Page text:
Georgia Tech Queer Census
The motivation for this work is twofold: to fortify the current programming available to the
campus community related to the LGBTQ+ community, and to perhaps present a new avenue through which the campus administration can recognize otherwise invisible students. It well documented that there is a dissonance between the projected and reported queer populations in STEM. While Georgia Tech offers extensive support for its students, there is a possibility that some students are not aware of the available programming. Or that the available programming does not adequately represent a cross-section of the queer student body. The obvious remedy to this is to survey the student body. While there are similar endeavors occurring on campus already, a sample survey has been drafted and will be shared with various departments to initiate this process.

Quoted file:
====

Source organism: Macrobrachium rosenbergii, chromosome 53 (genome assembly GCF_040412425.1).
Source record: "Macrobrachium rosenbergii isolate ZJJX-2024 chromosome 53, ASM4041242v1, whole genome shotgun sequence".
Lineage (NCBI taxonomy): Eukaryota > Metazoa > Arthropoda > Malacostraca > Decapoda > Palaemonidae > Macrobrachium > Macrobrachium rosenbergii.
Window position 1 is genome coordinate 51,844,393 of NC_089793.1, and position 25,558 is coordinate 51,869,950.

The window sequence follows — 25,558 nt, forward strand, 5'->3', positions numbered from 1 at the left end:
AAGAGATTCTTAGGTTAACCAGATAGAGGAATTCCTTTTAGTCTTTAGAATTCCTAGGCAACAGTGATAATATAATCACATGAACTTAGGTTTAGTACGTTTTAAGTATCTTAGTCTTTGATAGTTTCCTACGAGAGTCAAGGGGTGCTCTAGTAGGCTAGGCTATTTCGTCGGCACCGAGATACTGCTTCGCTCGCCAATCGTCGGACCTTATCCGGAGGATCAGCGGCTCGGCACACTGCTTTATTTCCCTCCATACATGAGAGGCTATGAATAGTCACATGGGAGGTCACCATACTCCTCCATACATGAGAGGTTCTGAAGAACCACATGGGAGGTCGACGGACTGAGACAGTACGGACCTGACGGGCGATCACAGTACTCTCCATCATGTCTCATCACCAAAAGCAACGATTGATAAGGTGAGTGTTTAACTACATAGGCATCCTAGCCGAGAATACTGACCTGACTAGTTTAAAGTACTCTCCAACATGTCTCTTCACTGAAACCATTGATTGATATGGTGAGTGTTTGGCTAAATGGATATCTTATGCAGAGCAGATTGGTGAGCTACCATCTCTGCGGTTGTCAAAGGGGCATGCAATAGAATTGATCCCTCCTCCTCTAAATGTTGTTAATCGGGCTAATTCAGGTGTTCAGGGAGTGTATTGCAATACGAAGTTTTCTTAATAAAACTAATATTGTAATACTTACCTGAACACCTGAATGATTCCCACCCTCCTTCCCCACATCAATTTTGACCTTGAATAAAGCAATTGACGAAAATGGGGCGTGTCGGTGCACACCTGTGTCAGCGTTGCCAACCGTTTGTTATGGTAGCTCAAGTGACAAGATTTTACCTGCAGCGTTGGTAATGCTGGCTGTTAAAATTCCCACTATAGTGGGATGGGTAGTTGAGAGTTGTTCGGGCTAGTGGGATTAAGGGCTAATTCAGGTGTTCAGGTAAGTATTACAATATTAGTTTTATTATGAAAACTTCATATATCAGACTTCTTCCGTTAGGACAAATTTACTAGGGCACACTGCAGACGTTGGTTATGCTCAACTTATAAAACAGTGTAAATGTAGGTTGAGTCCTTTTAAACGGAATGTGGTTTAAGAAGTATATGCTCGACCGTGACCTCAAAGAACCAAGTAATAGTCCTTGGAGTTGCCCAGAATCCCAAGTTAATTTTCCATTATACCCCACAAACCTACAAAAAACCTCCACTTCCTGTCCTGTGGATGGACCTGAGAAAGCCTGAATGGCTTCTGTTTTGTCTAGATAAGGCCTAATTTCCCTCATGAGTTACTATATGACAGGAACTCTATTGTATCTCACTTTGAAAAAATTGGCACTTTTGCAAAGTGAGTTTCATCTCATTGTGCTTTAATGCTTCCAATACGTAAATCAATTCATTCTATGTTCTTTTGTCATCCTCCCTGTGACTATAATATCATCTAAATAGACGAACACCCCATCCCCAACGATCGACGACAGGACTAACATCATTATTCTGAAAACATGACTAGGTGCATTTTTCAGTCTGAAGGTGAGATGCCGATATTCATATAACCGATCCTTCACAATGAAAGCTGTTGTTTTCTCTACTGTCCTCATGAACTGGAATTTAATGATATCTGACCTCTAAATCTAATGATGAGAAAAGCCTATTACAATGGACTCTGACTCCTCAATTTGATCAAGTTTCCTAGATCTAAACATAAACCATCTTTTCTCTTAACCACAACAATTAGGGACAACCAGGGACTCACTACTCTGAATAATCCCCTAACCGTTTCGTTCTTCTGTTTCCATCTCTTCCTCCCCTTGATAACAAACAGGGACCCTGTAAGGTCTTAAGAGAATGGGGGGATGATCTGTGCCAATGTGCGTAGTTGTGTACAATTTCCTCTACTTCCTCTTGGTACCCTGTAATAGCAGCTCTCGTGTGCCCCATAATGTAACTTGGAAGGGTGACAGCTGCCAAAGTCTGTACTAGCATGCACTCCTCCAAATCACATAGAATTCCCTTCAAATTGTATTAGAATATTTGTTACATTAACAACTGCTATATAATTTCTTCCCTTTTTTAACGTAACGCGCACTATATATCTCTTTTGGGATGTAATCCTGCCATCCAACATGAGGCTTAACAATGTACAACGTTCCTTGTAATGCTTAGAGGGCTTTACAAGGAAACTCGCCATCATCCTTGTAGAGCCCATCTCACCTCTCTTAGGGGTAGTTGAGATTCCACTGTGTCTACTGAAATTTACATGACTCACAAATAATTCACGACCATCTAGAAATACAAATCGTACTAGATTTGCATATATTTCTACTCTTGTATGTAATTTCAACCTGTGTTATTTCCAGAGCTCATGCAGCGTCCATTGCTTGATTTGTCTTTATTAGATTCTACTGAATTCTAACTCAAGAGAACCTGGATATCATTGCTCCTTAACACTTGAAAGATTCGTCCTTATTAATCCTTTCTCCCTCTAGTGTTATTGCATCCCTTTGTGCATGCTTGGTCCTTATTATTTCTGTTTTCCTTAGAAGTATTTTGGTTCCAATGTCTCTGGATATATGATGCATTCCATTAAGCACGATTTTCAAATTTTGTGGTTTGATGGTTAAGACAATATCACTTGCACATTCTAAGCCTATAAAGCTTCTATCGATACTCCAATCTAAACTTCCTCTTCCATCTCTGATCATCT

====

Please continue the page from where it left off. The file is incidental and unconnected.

Increasing Underrepresented Minorities (URMs) at Georgia Tech
Juan-Pablo Correa-Baena, Kyriaki Kalaitzidou, Kimberly Molina-Veronico, and Nancy Sandlin
It is important that Georgia Tech’s advisory boards and external volunteer roles have a composition that reflects and represents the diverse student population of Georgia Tech. The more diverse our advisory boards and external volunteers are, the greater the input and impact they provide to campus leaders, faculty, staff, students, and programs. These groups are the role models and mentors of our students. By highlighting and recruiting more underrepresented minorities to these roles, we are strengthening our advisory and volunteer programs, expanding our diverse talent, and are living our GT values and strategic plan.